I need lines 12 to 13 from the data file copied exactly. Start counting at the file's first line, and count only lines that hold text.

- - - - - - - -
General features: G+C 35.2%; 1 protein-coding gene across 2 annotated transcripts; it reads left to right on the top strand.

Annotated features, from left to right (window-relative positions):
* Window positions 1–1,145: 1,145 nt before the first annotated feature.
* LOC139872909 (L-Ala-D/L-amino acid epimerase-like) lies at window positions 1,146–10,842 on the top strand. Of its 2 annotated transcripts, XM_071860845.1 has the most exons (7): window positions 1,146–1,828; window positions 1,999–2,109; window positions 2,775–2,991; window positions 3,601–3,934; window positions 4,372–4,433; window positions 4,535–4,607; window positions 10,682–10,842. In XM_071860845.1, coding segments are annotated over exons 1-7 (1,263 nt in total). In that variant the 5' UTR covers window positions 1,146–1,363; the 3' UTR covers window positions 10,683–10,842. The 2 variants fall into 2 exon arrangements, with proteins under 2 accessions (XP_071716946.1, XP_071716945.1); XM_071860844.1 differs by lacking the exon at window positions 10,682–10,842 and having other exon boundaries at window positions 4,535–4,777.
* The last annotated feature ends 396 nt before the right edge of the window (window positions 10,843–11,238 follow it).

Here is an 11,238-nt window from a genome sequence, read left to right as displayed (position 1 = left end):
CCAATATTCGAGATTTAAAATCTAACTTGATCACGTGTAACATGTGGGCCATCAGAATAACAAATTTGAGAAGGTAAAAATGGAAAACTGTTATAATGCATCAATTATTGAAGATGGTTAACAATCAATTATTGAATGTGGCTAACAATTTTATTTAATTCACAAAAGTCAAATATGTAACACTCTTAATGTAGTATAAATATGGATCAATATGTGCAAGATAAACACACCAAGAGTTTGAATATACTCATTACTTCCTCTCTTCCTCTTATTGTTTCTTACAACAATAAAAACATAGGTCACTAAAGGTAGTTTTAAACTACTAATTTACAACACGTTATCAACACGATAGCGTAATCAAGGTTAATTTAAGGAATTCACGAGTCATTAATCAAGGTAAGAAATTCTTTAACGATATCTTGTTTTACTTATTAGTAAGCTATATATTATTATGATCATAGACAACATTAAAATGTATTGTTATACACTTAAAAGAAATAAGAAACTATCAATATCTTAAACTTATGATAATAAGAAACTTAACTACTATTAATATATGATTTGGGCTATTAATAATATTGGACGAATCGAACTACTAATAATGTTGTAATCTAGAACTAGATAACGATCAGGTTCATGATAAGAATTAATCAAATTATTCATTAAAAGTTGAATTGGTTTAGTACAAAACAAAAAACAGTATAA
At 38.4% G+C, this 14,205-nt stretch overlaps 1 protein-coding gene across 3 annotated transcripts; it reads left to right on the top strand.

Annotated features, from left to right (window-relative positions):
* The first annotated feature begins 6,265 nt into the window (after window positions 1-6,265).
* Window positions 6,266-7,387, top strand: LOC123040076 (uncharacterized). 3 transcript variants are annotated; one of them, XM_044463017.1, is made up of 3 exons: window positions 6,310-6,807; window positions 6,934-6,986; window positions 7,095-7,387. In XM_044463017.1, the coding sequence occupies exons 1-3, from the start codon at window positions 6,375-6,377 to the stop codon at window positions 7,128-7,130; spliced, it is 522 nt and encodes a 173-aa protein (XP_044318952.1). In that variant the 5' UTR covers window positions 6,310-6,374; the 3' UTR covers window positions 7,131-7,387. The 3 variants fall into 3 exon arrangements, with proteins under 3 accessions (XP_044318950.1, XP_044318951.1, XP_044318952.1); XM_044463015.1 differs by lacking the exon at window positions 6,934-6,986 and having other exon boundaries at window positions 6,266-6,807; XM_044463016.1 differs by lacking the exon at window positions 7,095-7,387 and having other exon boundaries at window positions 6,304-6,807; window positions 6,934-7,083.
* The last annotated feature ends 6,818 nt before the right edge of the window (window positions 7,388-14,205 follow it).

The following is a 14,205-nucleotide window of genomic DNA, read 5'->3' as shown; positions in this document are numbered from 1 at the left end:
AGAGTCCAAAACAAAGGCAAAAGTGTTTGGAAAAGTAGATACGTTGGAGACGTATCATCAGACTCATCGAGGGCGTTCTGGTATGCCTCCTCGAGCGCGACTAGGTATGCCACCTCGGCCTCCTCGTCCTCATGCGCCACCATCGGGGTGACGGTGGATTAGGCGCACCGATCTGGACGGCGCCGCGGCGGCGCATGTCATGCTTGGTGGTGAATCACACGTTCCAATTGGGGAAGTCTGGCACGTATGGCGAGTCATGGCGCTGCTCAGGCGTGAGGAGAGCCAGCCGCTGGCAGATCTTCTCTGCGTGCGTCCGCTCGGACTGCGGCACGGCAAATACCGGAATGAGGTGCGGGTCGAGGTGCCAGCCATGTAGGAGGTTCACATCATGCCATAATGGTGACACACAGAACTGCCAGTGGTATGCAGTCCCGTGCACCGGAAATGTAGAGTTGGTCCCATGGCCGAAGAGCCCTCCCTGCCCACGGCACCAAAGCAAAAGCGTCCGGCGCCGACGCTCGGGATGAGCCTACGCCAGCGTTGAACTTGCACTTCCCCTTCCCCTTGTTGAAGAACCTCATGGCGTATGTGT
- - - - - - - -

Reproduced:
* The last annotated feature ends 6,818 nt before the right edge of the window (window positions 7,388-14,205 follow it).

The following is a 14,205-nucleotide window of genomic DNA, read 5'->3' as shown; positions in this document are numbered from 1 at the left end: